SpectraCal Inc., a Seattle-based software developer, issued its CalMAN Studio display calibration software, which is device-independent software designed for broadcast, production, and post-production professionals who view color critical motion picture and television content on reference studio and professional monitors.
With the demise of the CRT reference monitors that were once ubiquitous in studios, the need to calibrate reference monitors has become more acute, according to SpectraCal.
Supporting the need to calibrate monitors is Charles Poynton, a consultant to the industry and author of the color science textbooks. “A diversity of mastering displays are in use today, and it seems to me that no single display technology will dominate the future like the CRT did,” Poynton says.
Professionals in California who are using an liquid crystal display (LCD) monitor and sending work to a colleague in New York who is using a plasma monitor, need those monitors to be calibrated to the same standard, Poynton adds.
CalMAN Studio characterizes a display in exacting detail and creates a characterization cube, also known as a 3D look-up table (LUT), which corrects a video signal to compensate for a monitor’s deviations from a reference standard, SpectraCal says. By correcting the signal, video professionals can be sure they are seeing exactly the same image on all monitors, according to the company.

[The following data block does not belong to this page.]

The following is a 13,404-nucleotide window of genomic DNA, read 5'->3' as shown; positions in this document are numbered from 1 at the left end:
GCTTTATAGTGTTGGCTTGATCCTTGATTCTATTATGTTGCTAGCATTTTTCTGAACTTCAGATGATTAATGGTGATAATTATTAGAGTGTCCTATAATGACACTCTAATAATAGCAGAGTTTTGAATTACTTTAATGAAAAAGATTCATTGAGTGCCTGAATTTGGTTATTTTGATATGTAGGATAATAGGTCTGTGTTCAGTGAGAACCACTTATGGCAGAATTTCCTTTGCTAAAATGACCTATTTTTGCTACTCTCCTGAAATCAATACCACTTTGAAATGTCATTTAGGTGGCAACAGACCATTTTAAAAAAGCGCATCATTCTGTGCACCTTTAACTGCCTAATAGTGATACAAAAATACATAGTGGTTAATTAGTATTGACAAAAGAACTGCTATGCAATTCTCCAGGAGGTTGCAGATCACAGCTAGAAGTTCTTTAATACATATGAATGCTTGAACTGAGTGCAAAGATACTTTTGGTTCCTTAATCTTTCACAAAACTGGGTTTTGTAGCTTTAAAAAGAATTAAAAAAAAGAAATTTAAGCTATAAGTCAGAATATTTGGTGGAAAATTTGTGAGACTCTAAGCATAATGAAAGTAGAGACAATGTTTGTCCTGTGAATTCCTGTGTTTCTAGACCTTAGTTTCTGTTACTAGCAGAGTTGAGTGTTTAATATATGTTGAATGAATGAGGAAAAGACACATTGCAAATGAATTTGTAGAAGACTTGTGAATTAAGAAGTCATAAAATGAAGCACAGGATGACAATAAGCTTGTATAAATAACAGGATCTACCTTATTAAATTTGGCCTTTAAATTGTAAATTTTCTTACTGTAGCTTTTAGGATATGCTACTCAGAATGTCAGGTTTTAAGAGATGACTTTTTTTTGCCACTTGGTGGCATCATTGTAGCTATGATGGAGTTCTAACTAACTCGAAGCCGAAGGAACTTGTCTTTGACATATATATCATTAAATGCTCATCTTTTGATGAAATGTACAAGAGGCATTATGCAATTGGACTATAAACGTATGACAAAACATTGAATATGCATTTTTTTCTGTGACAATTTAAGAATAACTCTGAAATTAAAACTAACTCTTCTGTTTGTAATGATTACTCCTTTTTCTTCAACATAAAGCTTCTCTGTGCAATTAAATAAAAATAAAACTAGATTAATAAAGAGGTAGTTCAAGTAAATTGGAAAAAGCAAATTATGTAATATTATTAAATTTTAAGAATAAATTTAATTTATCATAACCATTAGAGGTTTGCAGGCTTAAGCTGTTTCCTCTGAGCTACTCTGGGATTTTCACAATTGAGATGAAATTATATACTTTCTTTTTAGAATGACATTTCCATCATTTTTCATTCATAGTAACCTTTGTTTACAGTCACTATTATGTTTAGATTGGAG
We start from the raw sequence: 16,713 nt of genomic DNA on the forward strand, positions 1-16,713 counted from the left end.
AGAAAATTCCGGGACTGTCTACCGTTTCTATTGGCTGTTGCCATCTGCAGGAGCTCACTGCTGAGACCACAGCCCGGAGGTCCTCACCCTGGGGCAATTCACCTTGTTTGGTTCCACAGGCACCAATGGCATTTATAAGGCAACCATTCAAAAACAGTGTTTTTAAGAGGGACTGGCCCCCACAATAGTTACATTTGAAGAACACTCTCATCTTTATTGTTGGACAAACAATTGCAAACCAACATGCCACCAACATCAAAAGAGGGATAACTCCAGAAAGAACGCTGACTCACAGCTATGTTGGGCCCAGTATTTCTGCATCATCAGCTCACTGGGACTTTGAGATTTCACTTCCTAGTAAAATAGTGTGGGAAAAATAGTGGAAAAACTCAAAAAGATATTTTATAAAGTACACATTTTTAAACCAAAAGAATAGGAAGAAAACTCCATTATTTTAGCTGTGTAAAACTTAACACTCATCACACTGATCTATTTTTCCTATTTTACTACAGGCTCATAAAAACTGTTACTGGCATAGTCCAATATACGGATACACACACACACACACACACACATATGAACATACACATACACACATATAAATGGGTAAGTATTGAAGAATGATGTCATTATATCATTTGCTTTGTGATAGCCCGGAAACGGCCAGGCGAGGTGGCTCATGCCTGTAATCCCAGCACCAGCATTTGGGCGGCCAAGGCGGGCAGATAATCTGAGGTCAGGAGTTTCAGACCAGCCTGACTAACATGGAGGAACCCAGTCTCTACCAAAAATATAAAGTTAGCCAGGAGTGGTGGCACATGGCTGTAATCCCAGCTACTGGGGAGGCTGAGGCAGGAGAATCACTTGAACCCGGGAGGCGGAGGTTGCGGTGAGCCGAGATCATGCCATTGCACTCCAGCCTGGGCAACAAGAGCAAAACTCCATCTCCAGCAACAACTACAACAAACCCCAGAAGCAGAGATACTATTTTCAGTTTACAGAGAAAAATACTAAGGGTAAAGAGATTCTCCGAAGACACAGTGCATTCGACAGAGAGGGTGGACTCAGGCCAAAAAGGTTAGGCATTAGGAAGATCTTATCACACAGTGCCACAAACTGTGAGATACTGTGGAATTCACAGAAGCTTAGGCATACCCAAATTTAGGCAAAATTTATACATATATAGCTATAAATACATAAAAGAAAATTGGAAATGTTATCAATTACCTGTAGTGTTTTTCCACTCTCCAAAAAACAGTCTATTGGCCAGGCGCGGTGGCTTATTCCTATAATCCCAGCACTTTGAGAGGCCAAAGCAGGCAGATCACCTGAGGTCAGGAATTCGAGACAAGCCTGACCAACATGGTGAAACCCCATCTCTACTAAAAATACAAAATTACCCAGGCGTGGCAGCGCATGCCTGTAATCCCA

Video professionals who are making creative decisions based on what is displayed on a monitor, must have complete confidence that the monitor is providing the same color reference to all the monitors in use on a project, says Kevin Shaw, lead instructor with the International Colorist Academy (ICA).
The CalMAN Studio is based on technology original developed in SpectraCal’s CalMAN, the display calibration solution used by many professional calibrators.
Several technological advances have led SpectraCal to claim that CalMAN Studio provides more accurate monitor characterization than any software previously available. “Previous generations of software used a brute force method with very little intelligence,” said Derek Smith, SpectraCal’s chief technology officer.
“CalMAN Studio uses adaptive intelligence to infer interpolated interior points in the cube,” Smith said. That saves time, adding significant efficiencies during the review cycle, he adds. CalMAN Studio goes back and checks each reference point iteratively, as many times as necessary, until we achieve complete accuracy, he says.